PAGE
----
An interesting phenomenon I've encountered is that replacing the vertical pass altogether by transposing the image, then doing a horizontal pass, then transposing again, was faster than the seperate vertical pass in "stripes". Obviously, transposing is quite memory bandwidth-heavy, so you'll only want to do it twice, and not for all 3 passes! Still, I find this quite interesting - but it's nice news, since it allows me to only have code for horizontal blurs together with a very short loop that transposes the image - less work than having two seperate steps with different code.

---

For hardware, you cannot implement this technique directly. However, for box filters of width N, you can still do better than summing N weighted copies of the image: Assume for a moment than N is a power of 2.

In the first pass, compute the average of each pixel and the pixel just to the right.

Then, do a second pass, with the results from the first pass as input; compute the average of each pixel and the pixel *2* steps to the right. The first pixel contains the value (intensity[x+0]+intensity[x+1])/2, the second contains (intensity[x+2]+intensity[x+3])/2, so you get (intensity[x+0]+intensity[x+1]+intensity[x+2]+intensity[x+3])/4.

Repeat as needed. This takes exactly log2(N) steps for a width N horizontal blur, if N is a power of two; extending that method to one that computes the exact result of blurring with a radius N box kernel for non-power-of-2 N is quite hard to do with hardware rendering, but in practice I've found you don't need to; just offset the texture coordinates smoothly and make use of bilinear filtering. You won't get any visible popping and it will still look blurred - who cares that it's not quite right. Also, the method I've used for explanation shifts the image to the right by N/2 pixels; "centering" is again just a matter of adjusting the texture coordinates appropriately, which again will not be quite correct if they become fractional in the process, and which I'll again ignore :)

To do a real 2D kernel requires another log2(N) passes in vertical direction. This can sum up to quite a lot passes. Another not-quite-right-but-OK approximation is to sum 4 copies of the image in each step - one offset to the top-left, one to the top-right, one bottom-left, and one bottom-right. This doesn't really result in a proper 2D box filter at all, but it still looks blurred, so we'll happily take the reduced amount of passes and decide to completely forget about proper filtering :).

In the first pass, you can normally get some more "bang for the buck" by actively using bilinear filtering to weight more pixels in. For bloom, doing one or two such low-radius passes afterwards does a nice job of removing the very linear gradients that box filters tend to result in. Obviously, this all just pays off if you're doing a box filter with relatively high width in the first place, which is probably not a good idea anyway; but still, this makes for a cool demo effect :)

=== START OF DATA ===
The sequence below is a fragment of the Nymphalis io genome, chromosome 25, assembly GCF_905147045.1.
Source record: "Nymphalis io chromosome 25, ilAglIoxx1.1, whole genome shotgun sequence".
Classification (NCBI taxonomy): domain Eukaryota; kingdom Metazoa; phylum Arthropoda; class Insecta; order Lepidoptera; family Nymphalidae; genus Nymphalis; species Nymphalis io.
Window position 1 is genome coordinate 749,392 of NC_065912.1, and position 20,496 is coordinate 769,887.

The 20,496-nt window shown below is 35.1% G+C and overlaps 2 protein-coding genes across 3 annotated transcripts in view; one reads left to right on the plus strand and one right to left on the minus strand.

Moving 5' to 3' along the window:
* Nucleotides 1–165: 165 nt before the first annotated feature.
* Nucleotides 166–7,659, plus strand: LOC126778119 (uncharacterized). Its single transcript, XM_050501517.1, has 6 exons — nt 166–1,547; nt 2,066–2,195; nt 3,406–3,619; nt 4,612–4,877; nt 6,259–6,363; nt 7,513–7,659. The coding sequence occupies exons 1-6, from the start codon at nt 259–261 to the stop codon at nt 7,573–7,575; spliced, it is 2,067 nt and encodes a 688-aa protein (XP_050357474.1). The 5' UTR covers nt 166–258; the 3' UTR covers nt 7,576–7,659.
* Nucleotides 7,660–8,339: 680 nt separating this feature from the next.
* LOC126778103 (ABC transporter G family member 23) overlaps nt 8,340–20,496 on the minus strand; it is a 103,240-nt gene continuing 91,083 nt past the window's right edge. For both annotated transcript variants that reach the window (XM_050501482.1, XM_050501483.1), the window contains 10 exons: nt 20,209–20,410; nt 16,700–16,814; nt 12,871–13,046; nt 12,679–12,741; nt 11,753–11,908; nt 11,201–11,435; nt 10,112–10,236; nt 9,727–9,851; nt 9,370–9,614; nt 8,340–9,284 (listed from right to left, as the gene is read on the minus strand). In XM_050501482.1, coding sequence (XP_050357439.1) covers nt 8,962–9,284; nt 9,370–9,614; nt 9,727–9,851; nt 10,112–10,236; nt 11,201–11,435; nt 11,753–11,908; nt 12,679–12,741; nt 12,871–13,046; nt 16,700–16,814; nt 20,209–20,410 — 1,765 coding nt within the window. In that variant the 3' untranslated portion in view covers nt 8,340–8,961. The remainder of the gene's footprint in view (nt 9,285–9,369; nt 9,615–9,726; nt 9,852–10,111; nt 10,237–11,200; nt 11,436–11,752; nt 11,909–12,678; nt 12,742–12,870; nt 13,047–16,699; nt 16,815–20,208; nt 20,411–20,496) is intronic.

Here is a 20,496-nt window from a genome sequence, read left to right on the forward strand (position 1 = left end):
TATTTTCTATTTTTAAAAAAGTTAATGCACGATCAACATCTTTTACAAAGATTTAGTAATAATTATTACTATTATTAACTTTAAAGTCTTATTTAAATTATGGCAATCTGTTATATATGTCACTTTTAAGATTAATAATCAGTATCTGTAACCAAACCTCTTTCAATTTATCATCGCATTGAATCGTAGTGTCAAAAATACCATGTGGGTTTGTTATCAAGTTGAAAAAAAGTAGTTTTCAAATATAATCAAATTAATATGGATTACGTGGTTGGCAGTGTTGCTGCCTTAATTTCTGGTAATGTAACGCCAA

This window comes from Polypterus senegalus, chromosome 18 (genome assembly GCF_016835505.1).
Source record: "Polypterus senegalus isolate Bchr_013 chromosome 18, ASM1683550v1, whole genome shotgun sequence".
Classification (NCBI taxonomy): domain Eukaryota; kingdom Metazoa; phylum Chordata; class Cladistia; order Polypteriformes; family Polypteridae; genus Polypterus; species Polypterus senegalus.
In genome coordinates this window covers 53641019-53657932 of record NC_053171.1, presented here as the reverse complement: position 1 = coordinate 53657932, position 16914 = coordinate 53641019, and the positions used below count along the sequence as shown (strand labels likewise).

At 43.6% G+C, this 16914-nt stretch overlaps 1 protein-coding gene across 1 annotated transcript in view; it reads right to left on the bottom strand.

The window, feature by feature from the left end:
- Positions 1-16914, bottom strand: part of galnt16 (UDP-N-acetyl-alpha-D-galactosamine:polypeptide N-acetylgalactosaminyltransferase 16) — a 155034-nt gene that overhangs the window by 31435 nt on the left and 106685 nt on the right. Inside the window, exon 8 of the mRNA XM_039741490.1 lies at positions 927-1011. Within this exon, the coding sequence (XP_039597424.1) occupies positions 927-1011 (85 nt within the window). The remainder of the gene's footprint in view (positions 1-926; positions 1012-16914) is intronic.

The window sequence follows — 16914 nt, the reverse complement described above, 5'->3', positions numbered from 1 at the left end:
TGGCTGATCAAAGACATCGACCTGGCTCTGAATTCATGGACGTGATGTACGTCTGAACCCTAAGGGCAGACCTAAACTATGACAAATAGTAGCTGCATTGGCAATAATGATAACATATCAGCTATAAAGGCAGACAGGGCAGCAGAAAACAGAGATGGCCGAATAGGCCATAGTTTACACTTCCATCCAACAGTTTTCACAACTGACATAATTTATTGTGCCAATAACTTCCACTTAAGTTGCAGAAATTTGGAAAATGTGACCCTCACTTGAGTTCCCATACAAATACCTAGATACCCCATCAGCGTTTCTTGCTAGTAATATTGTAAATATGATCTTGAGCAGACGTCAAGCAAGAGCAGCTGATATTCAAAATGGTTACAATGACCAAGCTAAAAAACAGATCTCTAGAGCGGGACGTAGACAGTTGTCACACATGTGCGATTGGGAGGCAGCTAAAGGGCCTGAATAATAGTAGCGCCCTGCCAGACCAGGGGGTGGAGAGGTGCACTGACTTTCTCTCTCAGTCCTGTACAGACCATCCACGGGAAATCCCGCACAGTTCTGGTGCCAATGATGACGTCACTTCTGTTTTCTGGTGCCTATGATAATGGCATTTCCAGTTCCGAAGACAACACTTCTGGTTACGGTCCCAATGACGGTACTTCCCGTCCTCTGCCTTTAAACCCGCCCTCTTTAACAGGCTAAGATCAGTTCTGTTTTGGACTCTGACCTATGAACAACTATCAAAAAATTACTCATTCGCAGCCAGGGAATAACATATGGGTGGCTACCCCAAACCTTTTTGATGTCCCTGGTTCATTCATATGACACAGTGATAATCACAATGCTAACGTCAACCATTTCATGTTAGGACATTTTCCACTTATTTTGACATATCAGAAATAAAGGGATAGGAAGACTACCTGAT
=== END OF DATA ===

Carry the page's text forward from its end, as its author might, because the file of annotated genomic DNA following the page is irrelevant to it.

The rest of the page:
Per Vognsen

November 06, 2004, 12:47 PM

Fabian 'ryg' Giesen wrote: 3. Fast blurs are nice, but being limited to a box filter isn't. Fortunately, you aren't: You can blur multiple times in succession. When doing first, you're essentially doing a convolution with a box filter kernel. Now, convolution is associative, so "((((signal * box1) * box2) * ...) * boxN)" is the same as "signal * (box1 * box2 * ... * boxN)" with * indicating convolution. As some experiment will convince you (I'll spare you proofs :), a box filter kernel applied onto a box filter kernel yields a triangle kernel, and another application gives a quadratic b-spline which looks pretty close to a gaussian (further applications will result in b-spline basis functions of higher degree, which are still closer to a gaussian; again, I'll skip the details here). It has the advantage that it actually drops off to zero after a while, unlike a true gaussian which has infinite support, so this is in practice nicer to use than the "real thing", because you don't need to do any windowing.


This is very, very cool and I feel stupid for not thinking about it. If you ponder this result for a second, you come to realize that what you are describing is basically a version of the central limit theorem from probability theory: If you have a collection of independent uniformly-distributed random variables X_1, X_2, ... then the average 1/N(X_1 + X_2 + ... + X_N) has a normal distribution in the limit of N -> infinity. The probability density function (PDF) of the normal distribution is the Gaussian and the PDF of the X_i is the box function. To compute the PDF of X_1 + X_2 you convolve the PDFs of X_1 and X_2. This makes sense because to calculate the probability of getting a certain number, you have to consider all possible ways of getting that number by summing X_1 and X_2. So you end up with something like P(X_1 + X_2 = s) = int(-infinity, infinity) P(X=t) P(X=s-t) dt. Anyway, thanks a lot for mentioning that trick!

 
Fabian 'ryg' Giesen

November 06, 2004, 01:59 PM

Yep, that is the easiest way to prove it :)